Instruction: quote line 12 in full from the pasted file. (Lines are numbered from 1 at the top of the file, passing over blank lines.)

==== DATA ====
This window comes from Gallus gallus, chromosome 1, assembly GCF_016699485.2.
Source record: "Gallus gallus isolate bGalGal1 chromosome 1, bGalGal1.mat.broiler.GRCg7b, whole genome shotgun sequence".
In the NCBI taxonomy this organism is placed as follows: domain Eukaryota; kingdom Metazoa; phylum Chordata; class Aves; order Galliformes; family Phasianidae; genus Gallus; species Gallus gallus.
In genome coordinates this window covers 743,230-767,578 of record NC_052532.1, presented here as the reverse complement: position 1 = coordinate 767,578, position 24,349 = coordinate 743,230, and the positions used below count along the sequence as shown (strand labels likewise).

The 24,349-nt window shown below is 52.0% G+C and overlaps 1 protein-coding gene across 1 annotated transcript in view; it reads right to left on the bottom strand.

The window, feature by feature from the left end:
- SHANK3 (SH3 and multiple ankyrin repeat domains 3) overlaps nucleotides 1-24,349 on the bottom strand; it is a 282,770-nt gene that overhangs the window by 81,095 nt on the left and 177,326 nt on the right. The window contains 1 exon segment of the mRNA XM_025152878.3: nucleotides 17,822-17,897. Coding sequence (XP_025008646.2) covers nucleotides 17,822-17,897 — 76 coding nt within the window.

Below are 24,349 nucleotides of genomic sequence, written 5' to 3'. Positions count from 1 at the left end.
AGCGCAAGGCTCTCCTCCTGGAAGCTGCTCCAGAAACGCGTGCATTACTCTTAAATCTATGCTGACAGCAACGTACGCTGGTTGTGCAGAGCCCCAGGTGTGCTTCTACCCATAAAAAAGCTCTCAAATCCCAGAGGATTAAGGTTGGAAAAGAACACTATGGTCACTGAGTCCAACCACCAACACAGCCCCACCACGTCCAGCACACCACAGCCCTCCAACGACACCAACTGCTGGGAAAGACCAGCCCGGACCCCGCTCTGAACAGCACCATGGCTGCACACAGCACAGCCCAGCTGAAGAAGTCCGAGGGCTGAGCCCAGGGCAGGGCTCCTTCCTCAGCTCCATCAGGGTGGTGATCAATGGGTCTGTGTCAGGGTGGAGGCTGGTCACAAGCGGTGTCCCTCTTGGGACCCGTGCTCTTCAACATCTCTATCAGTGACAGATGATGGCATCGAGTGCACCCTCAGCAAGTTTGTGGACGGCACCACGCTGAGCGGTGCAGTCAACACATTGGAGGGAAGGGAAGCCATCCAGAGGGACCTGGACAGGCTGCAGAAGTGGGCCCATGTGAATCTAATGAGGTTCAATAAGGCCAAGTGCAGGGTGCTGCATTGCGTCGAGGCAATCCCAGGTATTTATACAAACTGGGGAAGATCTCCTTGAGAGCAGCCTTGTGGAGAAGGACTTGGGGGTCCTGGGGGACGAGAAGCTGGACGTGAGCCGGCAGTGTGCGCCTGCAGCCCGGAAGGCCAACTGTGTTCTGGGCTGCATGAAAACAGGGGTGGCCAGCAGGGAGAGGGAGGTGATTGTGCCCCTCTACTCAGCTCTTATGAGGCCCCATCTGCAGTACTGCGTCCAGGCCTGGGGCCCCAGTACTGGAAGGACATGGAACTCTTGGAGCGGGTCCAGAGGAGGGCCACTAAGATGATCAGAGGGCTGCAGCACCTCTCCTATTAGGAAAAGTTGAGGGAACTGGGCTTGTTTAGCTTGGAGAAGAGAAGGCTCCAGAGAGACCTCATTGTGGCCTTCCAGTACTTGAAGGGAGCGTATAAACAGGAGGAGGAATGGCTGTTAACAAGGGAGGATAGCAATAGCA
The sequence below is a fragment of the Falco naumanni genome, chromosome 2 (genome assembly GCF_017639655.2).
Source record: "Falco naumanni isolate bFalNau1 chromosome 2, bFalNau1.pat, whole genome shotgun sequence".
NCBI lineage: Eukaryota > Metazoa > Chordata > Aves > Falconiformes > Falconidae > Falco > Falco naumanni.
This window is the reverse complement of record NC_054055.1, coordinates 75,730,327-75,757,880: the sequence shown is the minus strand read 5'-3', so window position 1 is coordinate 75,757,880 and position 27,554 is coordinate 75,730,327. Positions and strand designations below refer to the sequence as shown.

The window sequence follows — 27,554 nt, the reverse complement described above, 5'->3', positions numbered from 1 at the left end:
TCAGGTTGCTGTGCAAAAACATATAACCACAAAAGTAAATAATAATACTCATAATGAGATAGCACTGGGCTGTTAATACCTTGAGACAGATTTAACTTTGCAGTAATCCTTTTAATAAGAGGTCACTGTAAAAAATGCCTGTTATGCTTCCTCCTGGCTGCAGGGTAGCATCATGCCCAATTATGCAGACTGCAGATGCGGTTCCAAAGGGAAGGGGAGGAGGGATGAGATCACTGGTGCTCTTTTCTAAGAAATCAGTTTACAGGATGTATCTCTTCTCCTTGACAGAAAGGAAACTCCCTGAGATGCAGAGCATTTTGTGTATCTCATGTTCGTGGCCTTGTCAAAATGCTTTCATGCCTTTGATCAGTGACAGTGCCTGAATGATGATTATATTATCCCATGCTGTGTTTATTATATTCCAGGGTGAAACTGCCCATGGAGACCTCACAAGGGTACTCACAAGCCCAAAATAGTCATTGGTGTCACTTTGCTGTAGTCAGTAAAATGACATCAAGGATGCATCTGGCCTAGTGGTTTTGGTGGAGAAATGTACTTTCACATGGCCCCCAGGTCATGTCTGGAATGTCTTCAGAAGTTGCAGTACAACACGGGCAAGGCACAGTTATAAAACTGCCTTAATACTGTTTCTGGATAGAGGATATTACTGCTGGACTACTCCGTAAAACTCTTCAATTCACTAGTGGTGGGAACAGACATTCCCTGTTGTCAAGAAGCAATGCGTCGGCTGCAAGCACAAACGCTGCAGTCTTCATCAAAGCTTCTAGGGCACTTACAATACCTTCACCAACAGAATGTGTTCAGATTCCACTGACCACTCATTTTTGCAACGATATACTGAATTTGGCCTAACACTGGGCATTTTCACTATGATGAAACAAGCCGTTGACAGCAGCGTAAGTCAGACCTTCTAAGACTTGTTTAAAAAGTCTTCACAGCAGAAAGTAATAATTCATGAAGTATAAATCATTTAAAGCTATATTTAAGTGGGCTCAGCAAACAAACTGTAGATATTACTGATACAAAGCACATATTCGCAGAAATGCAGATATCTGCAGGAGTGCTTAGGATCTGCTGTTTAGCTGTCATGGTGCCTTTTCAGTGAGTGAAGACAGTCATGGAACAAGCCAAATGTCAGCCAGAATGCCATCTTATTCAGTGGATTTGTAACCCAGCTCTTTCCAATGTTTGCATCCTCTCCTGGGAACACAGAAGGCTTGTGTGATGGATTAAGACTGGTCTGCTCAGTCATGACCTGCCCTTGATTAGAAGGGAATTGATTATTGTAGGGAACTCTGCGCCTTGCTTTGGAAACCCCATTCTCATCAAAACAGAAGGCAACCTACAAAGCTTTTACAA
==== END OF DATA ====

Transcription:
NCBI lineage: Eukaryota > Metazoa > Chordata > Aves > Falconiformes > Falconidae > Falco > Falco naumanni.